Despite the above, being harassed online for almost a year by a stalker and knowing how unhappy instagram makes me, I could never delete it because I 'needed it for work'. This might be true, I will probably not have as many clients finding me via instagram anymore, but that is the entire reason I have model agencies. I am signed to some awesome agencies who get me some amazing work, and that is their job. The entire reason I have a portfolio is so that clients can see my work, and if I am good at what I do, the fact that I don't have an account where I am posting bikini pictures or what I ate for breakfast or showing my carefully curated 'personality' shouldn't matter.
I used to think I needed to post pictures of me working so people could 'see me working'. Why does it make a difference? These things only matter inside our own minds. The reality is that no one actually cares if you are doing an e-commerce job, if you haven't worked for a week or a month or if you are shooting a Gucci campaign, and if they do then it is to do with themselves, not with you. I visited a friend in hospital who was wondering whether to post a picture to show 'why she wasn't working', which is insane!
Posting daily was just causing me more anxiety than it was worth. I would dissect everything in this 'virtual world', wondering why I didn't have as much reception as other models and imagining reasons why brands didn't tag me in their pictures, when the reality was probably that they didn't want anyone else to use me.
I felt like it was all fake anyway, as I never ever look like I do when I am made up, airbrushed, lit and angled perfectly. I would even compare myself to myself, hating that I portrayed a fake image online when I like to think I am pretty honest.
4. It was making me anxious and depressed
Incase you hadn't guessed already, I was/am a pretty anxious person. I am forever overthinking things and dissecting situations, imaging all of the possible worst outcomes!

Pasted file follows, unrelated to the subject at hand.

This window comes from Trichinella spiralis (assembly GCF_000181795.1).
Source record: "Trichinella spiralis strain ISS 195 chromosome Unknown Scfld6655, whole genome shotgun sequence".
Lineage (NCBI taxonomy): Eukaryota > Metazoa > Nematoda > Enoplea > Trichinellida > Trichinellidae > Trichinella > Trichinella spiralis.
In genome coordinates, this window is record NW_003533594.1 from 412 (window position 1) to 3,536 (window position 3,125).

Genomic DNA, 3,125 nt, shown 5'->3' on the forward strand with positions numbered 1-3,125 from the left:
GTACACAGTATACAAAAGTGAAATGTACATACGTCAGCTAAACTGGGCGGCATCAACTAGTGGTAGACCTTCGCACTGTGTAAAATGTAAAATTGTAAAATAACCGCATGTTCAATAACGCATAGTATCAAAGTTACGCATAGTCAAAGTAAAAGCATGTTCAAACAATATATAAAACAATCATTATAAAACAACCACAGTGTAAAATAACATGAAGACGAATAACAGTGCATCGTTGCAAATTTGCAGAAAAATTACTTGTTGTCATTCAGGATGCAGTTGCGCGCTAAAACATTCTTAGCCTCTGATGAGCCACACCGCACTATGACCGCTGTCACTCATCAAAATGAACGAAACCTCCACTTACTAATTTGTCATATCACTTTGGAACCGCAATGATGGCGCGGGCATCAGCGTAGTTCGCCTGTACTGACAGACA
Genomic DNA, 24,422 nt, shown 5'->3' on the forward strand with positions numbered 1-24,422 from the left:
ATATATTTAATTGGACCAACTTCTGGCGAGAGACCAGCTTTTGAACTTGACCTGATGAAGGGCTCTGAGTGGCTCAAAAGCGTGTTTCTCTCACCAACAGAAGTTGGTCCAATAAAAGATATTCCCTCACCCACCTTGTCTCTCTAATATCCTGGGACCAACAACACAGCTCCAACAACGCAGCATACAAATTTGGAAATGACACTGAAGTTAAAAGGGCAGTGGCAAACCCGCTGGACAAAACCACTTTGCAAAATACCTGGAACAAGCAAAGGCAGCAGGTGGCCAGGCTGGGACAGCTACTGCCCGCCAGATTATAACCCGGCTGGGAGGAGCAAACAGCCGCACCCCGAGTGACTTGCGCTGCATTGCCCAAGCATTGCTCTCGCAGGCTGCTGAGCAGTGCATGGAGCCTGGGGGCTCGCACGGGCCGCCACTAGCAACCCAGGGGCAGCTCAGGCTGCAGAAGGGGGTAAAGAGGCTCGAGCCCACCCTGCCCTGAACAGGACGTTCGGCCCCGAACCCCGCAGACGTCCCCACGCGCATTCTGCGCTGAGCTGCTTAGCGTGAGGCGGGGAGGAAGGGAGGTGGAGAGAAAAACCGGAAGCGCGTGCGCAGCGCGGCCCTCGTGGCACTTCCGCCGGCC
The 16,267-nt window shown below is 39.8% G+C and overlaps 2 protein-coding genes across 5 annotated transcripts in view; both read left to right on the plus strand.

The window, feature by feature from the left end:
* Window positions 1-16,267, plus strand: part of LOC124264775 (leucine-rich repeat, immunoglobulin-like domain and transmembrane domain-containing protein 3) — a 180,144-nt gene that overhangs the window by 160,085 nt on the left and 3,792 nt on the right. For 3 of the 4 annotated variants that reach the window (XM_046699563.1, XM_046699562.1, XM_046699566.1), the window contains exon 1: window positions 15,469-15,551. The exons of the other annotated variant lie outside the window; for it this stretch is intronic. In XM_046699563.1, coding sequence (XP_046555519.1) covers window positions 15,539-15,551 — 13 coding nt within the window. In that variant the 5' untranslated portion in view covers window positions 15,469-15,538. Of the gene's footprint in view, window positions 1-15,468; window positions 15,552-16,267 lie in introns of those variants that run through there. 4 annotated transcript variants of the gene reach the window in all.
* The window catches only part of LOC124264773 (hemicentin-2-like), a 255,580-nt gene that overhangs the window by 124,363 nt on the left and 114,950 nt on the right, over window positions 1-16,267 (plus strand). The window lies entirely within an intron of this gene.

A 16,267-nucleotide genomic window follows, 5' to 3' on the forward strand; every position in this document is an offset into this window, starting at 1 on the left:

Last year I went through a very difficult year and it's what has led me to this point, so while I don't regret it, if I didn't have Instagram and an imaginary audience to play up to, I probably would not have made so many terrible choices. Instagram just amplified every bad choice I made, every anxious thought and every depressed state to be worse than it actually was. The great and terrible thing about it, is that you just see what people want to put out there. Nothing is real, and no situation is as bad as your mind can imagine it to be.
5. I was missing out on real life
The picture was more important than the sunset, the picture at the top of the lighthouse was more important than appreciating the walk up there. I would waste hours of my day stuck in this virtual world and spiralling down a vortex of unhappiness.
I have undergone some major changes in the last few months, letting go of things that don't add to my happiness. I stopped drinking alcohol, eating meat, bingeing on sugar, entertaining drama. Instagram was the elephant in the room, the obvious thing hanging over my head that I 'had' to do but didn't want to, until I realised that I actually don't have to. It was a major part of my life because I let it be.
The world hasn't ended, I still am getting work, I still have the people in my life that matter and I just have a lot more room in my head for positivity!